Friday, July 28, 2006

Sorry I didn't have time to post here today- but I usually have something I'd like to share with interested readers. Today it's this excellent article from a former Indian Government official on Israel's position vis a vis Hezbullah and the rest. He's both urgent in tone and knows whereof he speaks. Read it here. Taste:

"Israel is a very small country with a very small population. It has no military depth. It has to follow a policy of instant and forceful retaliation against terrorists and States such as Iran and Syria using terrorism as a weapon to make its population bleed. Israel has to retaliate instantly or perish. This has to be kept in mind while judging Israel's action in taking its fight against terrorism to the Lebanese territory. Israel had no other option, but to do what it has done."

Thursday, July 27, 2006

Tuesday, July 25, 2006

Can't really blame Paul Reynolds for waffling on 'in a good cause', as it were, since the BBC is more determined than a thousand Koffi Annans to see Israel acquiesce to a ceasefire that will save Hezbullah from its deserved drubbing.

Yet waffle on he does in pursuit of the idee fixee.

Meanwhile Richard from Euref brings us down to earth:

'France has decided to forego the privilege of intervening on Hezbollah’s side and announced that calls for an international force were “premature”. Germany has agreed to send some troops but only if definitely asked by both Israel and Hezbollah.

The great European foreign policy panjandrum, Javier Solana, has announced that “several European states” were ready to provide “all possible assistance” but did not specify who they were and what that assistance might consist of.'

Every sensible person wants Israel to finish the job they started- crushing Hezbullah and changing the ME balance of power vitally for the better. I hope Richard's right and the shambolic UN can kid nobody that they have a serious force available, least of all the Israelis.

Monday, July 24, 2006

Beeb autocorrects; kind of. (as do I)

Some readers might know of my more than passing interest in East Africa. For a long time this has caused me to take the threat of Islamism there quite seriously. In the battle of wills it's the one with most ambition, the most active one, which wins. Whatever you think of the half-baked analyses of radical Islam, there's no doubt about their own belief in the importance of their activities.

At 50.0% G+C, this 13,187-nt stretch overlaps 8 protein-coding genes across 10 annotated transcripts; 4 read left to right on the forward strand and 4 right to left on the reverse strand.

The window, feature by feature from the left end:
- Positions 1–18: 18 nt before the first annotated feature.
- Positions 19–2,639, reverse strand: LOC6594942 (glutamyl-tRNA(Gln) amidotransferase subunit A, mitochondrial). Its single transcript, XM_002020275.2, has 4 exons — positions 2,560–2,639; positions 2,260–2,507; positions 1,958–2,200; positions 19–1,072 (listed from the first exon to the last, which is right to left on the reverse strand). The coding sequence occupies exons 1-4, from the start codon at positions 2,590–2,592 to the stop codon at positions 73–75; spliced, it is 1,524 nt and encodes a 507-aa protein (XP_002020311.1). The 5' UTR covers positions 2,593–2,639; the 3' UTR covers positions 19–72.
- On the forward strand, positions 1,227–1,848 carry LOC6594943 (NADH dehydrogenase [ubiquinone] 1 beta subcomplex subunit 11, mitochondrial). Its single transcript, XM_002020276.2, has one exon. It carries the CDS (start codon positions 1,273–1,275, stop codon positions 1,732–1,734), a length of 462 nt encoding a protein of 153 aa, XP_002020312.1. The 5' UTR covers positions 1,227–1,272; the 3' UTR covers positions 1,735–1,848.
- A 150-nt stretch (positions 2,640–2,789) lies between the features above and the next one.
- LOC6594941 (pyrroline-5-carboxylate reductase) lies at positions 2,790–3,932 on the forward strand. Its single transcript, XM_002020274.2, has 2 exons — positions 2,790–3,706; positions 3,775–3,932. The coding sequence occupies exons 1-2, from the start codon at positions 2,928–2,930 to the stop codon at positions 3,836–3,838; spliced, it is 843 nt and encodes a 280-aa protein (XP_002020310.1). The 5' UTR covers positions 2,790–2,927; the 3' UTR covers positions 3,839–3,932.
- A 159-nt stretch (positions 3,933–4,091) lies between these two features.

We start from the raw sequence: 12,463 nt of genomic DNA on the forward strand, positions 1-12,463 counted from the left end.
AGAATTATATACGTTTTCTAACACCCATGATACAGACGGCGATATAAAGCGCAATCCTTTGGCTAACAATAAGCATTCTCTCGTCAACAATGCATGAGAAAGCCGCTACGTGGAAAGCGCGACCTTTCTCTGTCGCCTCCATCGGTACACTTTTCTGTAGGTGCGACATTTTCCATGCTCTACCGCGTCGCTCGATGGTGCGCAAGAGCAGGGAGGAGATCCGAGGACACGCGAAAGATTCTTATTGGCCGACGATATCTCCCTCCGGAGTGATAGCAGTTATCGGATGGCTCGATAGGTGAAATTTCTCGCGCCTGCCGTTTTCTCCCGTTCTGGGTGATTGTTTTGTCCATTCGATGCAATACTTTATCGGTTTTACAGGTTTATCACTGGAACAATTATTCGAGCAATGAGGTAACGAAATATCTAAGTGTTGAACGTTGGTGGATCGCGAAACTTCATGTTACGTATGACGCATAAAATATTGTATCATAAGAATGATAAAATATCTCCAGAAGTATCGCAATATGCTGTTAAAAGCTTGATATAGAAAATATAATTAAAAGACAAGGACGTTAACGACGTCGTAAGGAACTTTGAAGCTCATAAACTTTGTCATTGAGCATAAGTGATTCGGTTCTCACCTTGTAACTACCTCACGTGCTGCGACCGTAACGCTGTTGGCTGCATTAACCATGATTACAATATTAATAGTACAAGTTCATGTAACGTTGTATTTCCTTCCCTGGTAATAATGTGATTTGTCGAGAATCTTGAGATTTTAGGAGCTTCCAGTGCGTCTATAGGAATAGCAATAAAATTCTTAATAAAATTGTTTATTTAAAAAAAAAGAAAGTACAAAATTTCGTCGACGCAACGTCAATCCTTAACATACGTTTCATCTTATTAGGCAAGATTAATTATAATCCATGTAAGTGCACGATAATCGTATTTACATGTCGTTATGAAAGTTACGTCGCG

I recently noted the advance of Islamists in Somalia- a consolidation of their power really, since Islamists have been active there from the 90's. Now the more Islamic warlords have beaten off the less Islamic ones. And how has this been achieved? Well, in a recent news article on the subject, the Beeb wanted us to accept that

(UPDATE .... whoops- sorry to those who visited- looks like a draft slipped through by accident; I was looking for the link to support my memory of the Beeb's inadequacy, but I couldn't find it- the BBC's new search system is considerably less logical and friendly to critical enquirers. Still, I'll finish the point I began...)

They wanted us to accept that the Somali Islamic courts movement was founded on the support of "local businessmen". Yeah right I thought, and proceeded to post about Eritrea and the Horn of Africa. Now lo, but the BBC "finds out" (after the horse has bolted) that the Islamic courts seems to have support out of Saudi Arabia and, yes, Eritrea. The point is made here and here- in the kind of articles one goes to for reference rather than to form one's immediate judgement.

This situation brings me to another speculation. I remember thinking how odd the wars between Ethiopia and Eritrea have been. I have never seen a good reason for them. It might make a lot more sense when you consider that Ethiopia is the historic barrier to Islamist designs on East Africa. To find Islamists nibbling away at it to create an eastern Islamic corridor would not be at all surprising...

Sunday, July 23, 2006

Amusing error of the day.

The usual lazy waffle over at the Observer, but this time with a humorous twist. The Guardianistas are vaguely conscious they need to talk about media bias, but don't realise they're it.

Cue waffle waffle waffle and then this- heh-

"The BBC is particularly sensitive to accusations of impartiality, however."

Accusing the BBC of impartiality- how ridiculous!

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